Birdwatching in Laxmanpuri, Lucknow Journal 1

Anisha
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The pair of white breasted, rufous bottomed water hens came in the monsoons and have stayed with us since. Their home in the bamboo thicket overshadowing the rain canal is perfect. Watching their chicks strut on the bamboo cover is a privilege. I don’t see them around when the coukal cuckoo is out for a sunning session, or when bee-eaters dance in merriment catching the mosquitoes over the bamboos.

In fact, birds share time in the sun on the bamboo. Sunbirds, sparrows and bulbuls don’t seem to mind being around each other, so much. The tree pies come down to the electric wires and the bamboo only occasionally from their playground high up in the eucalyptus tree. Parrots come in dozens to the guava trees nearby and give the fruit-less bamboo as much as a breeze by flying low over it.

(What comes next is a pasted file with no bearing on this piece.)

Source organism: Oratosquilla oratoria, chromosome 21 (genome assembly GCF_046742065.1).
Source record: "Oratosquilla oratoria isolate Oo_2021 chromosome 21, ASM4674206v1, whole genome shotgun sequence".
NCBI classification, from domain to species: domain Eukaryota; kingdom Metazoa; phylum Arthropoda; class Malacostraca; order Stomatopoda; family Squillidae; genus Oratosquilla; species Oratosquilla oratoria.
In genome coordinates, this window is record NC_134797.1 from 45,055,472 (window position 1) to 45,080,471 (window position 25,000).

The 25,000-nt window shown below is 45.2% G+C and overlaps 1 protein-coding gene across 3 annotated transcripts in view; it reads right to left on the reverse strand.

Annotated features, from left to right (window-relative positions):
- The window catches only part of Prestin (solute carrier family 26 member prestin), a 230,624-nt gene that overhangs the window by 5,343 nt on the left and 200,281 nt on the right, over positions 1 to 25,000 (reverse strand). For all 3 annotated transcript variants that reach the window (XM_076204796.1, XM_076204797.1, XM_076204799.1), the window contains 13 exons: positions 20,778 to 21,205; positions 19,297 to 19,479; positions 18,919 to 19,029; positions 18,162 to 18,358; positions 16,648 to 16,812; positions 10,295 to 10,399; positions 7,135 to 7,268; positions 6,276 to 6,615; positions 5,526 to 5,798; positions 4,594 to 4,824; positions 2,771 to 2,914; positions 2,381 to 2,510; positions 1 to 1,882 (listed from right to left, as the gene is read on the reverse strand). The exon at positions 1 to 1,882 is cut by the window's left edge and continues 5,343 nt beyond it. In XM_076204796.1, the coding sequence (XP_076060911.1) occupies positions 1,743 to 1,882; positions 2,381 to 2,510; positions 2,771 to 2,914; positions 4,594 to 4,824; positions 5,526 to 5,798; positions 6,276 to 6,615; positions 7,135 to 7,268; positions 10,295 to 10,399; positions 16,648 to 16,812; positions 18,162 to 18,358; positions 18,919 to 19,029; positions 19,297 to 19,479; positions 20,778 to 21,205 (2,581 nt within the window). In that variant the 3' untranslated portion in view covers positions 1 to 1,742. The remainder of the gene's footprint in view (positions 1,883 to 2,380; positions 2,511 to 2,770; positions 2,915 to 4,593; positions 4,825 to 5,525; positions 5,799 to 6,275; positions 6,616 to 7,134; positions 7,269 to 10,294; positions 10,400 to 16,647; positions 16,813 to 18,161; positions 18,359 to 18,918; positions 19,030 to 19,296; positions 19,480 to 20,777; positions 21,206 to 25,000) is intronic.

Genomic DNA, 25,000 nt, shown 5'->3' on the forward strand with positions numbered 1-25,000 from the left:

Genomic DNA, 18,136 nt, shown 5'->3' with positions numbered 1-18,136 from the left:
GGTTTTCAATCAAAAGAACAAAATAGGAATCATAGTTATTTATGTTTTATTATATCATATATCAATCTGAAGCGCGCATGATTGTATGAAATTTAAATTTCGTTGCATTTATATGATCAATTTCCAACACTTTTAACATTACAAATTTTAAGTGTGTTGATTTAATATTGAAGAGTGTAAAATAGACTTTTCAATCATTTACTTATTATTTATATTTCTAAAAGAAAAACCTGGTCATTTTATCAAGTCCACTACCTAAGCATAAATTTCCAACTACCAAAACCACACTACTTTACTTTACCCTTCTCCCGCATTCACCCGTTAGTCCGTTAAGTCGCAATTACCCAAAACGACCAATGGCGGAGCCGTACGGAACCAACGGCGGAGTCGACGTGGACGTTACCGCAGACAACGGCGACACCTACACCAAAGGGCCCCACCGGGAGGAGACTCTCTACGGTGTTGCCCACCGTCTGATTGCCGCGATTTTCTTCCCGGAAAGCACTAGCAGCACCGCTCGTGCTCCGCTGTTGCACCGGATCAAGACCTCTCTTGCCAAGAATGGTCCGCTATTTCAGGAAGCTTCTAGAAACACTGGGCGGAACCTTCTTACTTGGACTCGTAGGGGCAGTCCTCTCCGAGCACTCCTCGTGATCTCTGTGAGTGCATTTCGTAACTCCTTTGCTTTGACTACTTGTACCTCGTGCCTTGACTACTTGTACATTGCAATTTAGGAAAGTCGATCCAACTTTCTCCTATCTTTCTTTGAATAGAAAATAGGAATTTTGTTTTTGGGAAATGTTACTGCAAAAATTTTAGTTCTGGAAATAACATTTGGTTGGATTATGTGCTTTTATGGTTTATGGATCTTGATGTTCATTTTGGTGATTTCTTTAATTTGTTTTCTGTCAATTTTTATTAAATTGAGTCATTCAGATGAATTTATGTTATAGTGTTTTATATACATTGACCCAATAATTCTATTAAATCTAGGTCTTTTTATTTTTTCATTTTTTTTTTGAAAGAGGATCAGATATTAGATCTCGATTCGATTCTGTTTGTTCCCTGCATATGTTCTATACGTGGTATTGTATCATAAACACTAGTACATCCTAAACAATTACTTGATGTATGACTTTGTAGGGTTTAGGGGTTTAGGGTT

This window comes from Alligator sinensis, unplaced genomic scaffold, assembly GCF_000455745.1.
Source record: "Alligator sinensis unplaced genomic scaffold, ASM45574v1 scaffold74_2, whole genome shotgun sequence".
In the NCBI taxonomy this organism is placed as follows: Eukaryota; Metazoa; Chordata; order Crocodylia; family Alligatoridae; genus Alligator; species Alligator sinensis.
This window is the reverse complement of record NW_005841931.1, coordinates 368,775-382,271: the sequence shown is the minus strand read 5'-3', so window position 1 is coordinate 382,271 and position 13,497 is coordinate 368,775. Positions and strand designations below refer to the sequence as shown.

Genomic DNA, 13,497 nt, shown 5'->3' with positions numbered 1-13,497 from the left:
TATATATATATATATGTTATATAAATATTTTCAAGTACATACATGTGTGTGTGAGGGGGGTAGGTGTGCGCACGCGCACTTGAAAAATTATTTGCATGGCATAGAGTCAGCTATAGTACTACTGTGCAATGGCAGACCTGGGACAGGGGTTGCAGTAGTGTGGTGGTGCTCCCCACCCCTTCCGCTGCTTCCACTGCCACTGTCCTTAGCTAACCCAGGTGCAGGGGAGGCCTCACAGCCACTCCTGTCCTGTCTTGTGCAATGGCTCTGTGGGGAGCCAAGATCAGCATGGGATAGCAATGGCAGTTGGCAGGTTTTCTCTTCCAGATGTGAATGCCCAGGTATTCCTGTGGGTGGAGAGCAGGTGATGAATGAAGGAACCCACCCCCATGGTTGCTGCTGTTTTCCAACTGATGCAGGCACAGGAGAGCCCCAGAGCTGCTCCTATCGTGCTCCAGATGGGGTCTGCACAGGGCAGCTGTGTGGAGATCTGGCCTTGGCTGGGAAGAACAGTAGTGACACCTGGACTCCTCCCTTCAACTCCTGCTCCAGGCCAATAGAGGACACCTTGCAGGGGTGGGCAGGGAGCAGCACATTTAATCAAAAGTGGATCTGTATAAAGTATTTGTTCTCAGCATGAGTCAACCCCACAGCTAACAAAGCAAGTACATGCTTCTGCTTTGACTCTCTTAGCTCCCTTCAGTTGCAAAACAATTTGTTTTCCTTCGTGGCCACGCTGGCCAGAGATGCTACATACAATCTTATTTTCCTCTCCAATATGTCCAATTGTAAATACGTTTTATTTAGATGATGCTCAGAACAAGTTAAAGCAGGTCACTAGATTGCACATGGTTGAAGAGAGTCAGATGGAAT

Tree Pie

When I first saw the water hen on the bamboo, it was the first time I saw any water hen. I looked up picture books on birds, and found her looking out of the book ‘ Joys of Bird Watching’ published by National Book Trust. This is how I came to know the water hen. It is on foggy winter mornings that I see the family strutting over the bamboo. On sunny days, the coukal rules the roost. The coukal is quite vocal about its displeasure when other birds are in the vicinity.

When the peacock and peahens are around, other birds stay comfortable. They don’t mind sharing space. On a winter morning, it is easy to see them on the bamboo, my rooftop or the treetops, sunbathing and keeping watch.

The babblers visit can’t be missed. They are either very happy and chatty with each other or very quiet and seem to be on a secret mission as they finish off the bajra put out for them.

These birds live in Lucknow, Laxmanpuri, in the green boundary of HAL colony :)




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